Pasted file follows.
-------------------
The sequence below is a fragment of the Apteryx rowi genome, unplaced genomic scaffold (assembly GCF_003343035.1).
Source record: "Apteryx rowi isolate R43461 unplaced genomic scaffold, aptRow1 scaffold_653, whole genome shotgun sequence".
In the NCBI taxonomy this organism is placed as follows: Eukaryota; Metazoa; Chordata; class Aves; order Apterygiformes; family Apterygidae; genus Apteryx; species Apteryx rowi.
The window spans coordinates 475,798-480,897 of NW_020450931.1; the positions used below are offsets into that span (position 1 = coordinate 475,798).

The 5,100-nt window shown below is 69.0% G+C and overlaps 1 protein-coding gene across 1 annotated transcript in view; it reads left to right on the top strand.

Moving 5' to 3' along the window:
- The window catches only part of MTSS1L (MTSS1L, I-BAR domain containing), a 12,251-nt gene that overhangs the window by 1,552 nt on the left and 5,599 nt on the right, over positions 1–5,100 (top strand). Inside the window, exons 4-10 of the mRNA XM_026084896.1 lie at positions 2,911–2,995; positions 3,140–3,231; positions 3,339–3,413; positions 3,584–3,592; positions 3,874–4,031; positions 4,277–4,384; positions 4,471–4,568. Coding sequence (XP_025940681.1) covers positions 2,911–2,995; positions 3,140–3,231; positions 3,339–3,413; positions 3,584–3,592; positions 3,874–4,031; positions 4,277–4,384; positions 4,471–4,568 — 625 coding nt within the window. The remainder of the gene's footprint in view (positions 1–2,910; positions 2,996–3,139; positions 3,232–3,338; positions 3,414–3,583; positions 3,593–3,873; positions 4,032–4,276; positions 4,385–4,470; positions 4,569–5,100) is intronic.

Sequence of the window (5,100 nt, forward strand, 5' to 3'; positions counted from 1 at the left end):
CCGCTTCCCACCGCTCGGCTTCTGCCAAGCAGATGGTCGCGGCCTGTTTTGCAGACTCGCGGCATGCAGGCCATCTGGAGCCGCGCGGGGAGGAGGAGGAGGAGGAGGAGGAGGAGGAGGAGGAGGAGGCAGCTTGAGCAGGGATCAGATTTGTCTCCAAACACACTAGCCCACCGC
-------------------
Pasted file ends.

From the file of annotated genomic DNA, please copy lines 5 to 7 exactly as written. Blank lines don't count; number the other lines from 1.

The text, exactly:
The 5,100-nt window shown below is 69.0% G+C and overlaps 1 protein-coding gene across 1 annotated transcript in view; it reads left to right on the top strand.

Moving 5' to 3' along the window:
- The window catches only part of MTSS1L (MTSS1L, I-BAR domain containing), a 12,251-nt gene that overhangs the window by 1,552 nt on the left and 5,599 nt on the right, over positions 1–5,100 (top strand). Inside the window, exons 4-10 of the mRNA XM_026084896.1 lie at positions 2,911–2,995; positions 3,140–3,231; positions 3,339–3,413; positions 3,584–3,592; positions 3,874–4,031; positions 4,277–4,384; positions 4,471–4,568. Coding sequence (XP_025940681.1) covers positions 2,911–2,995; positions 3,140–3,231; positions 3,339–3,413; positions 3,584–3,592; positions 3,874–4,031; positions 4,277–4,384; positions 4,471–4,568 — 625 coding nt within the window. The remainder of the gene's footprint in view (positions 1–2,910; positions 2,996–3,139; positions 3,232–3,338; positions 3,414–3,583; positions 3,593–3,873; positions 4,032–4,276; positions 4,385–4,470; positions 4,569–5,100) is intronic.